Hi, this is Jay P. Morgan. Today on The Slanted Lens I’m teaching you how to shoot panoramic portraits. We’ll do this with and without strobes. I’m using the Syrp Genie Mini on the Sony a7R II, with both the Tamron 35mm and 85mm lens. So let’s take a look and see what we can do.
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Julene and I traveled to New York in the fall, and while we were there I shot some panoramic landscapes. You can see that lesson here. I loved doing those, but I also thought it would be great to add people. We were driving down the road and I saw a guy out working in a field, pulled over, and asked if we could photograph him. So that was my first panoramic portrait. A farmer out in front of those beautiful NY fall colors.
To shoot these panoramic portraits I used my Syrp Genie Mini. I had an L-bracket attached for shooting vertically. Shooting vertically allowed me to get the most detail as I stitched these together in Photoshop. My camera of choice was the Sony a7R II. I shot in 3:4 mode so I could use the whole sensor. And of course you know I love my Tamron lenses. I started out with the 35mm, so that I would be able to get more of the environment in my panoramic portraits. But as I wanted to get my subjects closer to the camera I switched over to the 85mm. As they got closer I needed a deeper depth of field, so I moved to f8, 11, or even f16 if I could. I sat all these atop my Vanguard VEO 265AB Tripod.
Getting the Shot
In Colombia I started doing something I hadn’t done before. After I had gotten my panoramic shots using the Sryp Mini Genie, I went back and got several shots of just my subject. That enabled me to have different options to stitch in while creating the panorama in post. I could just go in and choose which portrait I wanted to use to make my panoramic portrait. For a detailed explanation on how put together your panorama, check out my How to Shoot and Edit Panoramic Landscapes lesson.
In Cuba I started lighting my subject with a strobe. I brought a speedlite, but not a stand, so I had my daughter hold the light. I’d start my pan on camera left side. As soon as the camera cleared, she would step up to light the subject with the speedlite.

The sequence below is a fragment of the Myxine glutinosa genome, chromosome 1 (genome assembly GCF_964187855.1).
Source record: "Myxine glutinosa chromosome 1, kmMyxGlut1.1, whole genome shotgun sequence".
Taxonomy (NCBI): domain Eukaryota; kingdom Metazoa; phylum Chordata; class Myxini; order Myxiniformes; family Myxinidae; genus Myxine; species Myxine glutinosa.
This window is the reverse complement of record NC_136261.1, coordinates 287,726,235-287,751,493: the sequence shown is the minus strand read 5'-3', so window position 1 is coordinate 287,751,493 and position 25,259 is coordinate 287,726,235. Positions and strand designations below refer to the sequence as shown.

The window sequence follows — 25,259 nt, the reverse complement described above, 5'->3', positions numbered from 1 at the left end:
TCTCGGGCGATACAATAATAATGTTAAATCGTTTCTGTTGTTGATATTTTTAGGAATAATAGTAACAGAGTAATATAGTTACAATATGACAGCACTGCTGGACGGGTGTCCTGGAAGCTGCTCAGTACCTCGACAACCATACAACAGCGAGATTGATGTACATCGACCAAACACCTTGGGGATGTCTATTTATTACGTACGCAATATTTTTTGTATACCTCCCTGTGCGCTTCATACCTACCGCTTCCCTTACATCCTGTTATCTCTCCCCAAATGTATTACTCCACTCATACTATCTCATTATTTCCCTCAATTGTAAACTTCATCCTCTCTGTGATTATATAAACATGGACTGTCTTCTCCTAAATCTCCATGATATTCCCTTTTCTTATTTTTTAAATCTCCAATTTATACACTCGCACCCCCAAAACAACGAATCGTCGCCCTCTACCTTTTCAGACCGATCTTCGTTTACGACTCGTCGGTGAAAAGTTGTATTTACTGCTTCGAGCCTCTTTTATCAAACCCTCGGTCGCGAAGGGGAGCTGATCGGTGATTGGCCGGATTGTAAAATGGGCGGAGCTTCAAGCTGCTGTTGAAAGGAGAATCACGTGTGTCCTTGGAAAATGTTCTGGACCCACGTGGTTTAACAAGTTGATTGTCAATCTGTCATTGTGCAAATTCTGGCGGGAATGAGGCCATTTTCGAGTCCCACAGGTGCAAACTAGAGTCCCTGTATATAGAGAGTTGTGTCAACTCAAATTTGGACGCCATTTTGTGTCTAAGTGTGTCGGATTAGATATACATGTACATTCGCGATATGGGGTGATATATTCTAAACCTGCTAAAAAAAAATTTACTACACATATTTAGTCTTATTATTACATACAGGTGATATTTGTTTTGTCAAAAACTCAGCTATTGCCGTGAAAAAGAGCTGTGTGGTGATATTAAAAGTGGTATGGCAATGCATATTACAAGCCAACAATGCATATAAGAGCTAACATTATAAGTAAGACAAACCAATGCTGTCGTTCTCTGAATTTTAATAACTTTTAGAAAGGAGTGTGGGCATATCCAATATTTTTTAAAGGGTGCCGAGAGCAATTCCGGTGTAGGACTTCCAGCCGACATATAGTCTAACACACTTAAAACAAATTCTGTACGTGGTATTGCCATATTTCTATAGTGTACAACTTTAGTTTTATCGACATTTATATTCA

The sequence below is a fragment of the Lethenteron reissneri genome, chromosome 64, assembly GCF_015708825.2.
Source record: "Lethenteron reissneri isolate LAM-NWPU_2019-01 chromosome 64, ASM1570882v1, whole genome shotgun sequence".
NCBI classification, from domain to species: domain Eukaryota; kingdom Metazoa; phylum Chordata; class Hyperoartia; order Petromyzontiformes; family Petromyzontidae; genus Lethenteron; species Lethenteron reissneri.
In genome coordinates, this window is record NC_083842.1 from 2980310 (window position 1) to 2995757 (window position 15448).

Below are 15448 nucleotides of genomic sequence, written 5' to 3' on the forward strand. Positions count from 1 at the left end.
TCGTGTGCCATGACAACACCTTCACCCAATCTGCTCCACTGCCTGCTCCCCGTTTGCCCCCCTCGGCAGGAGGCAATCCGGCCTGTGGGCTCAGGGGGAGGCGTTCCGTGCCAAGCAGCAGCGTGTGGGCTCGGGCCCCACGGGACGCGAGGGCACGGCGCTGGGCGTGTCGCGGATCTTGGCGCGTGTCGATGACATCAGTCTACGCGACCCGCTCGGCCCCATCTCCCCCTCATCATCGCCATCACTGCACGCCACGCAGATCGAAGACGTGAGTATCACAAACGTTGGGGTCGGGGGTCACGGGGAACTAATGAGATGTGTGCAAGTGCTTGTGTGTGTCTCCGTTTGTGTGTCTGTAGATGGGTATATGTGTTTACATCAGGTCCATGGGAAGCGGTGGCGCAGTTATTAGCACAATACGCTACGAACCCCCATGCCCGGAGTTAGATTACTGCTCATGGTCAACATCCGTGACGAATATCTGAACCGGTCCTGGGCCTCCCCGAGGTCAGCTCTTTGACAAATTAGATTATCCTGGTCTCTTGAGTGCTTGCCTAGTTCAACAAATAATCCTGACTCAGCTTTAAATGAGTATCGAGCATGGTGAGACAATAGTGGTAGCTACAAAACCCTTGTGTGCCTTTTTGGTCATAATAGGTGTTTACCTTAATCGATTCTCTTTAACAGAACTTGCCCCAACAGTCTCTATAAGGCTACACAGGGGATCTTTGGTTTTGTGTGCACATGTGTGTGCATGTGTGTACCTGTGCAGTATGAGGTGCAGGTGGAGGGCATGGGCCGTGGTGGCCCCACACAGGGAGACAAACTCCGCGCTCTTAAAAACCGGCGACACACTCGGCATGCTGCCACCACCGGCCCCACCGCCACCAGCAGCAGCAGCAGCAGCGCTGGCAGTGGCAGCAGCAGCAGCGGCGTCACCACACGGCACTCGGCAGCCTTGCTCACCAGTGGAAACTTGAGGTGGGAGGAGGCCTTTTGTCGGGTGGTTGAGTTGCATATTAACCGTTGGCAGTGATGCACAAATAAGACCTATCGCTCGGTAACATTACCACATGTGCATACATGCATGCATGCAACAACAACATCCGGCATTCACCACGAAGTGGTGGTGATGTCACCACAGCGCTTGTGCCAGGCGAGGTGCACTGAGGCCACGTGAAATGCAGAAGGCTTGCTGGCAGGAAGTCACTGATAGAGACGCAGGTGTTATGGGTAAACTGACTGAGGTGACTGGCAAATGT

This first shot we did at night. I used a long shutter speed because, while the strobe was lighting him, there was also tungsten lighting from the buildings that I wanted to capture.
On these last two my daughter wasn’t with me, so I’d run and light my subject with the strobe myself, then run back and turn off the camera when it was done. I had a shorter shutter speed, but I wanted a deeper depth of field so that I could have focus throughout the picture. It would be a shame to have these beautiful backgrounds and not get any detail in them. I did have to push my ISO to do that though.
It’s important to back up your photos. When I’m shooting on location I like to carry my LaCie Thunderbolt Rugged external drives. I carry two of them, and then Julene, or whomever I’m traveling with, will take one, and I’ll take the other. These make it easy to back up my photos. I also leave all of the files on my cards. Whenever possible, I don’t erase those until I get home. Now they’re backed up in three different places. It would be awful to travel, spend all that time, money and effort, and lose your photos because they weren’t backed up. Speaking of traveling, I’m putting together another trip to Cuba. To get on the interest list, email [email protected] and let her you know you’d like to stay updated.
I hope you enjoyed this lesson on creating panoramic portraits. Watch the video below, and check out our related content as well. Keep those cameras rollin’ and keep on clickin’.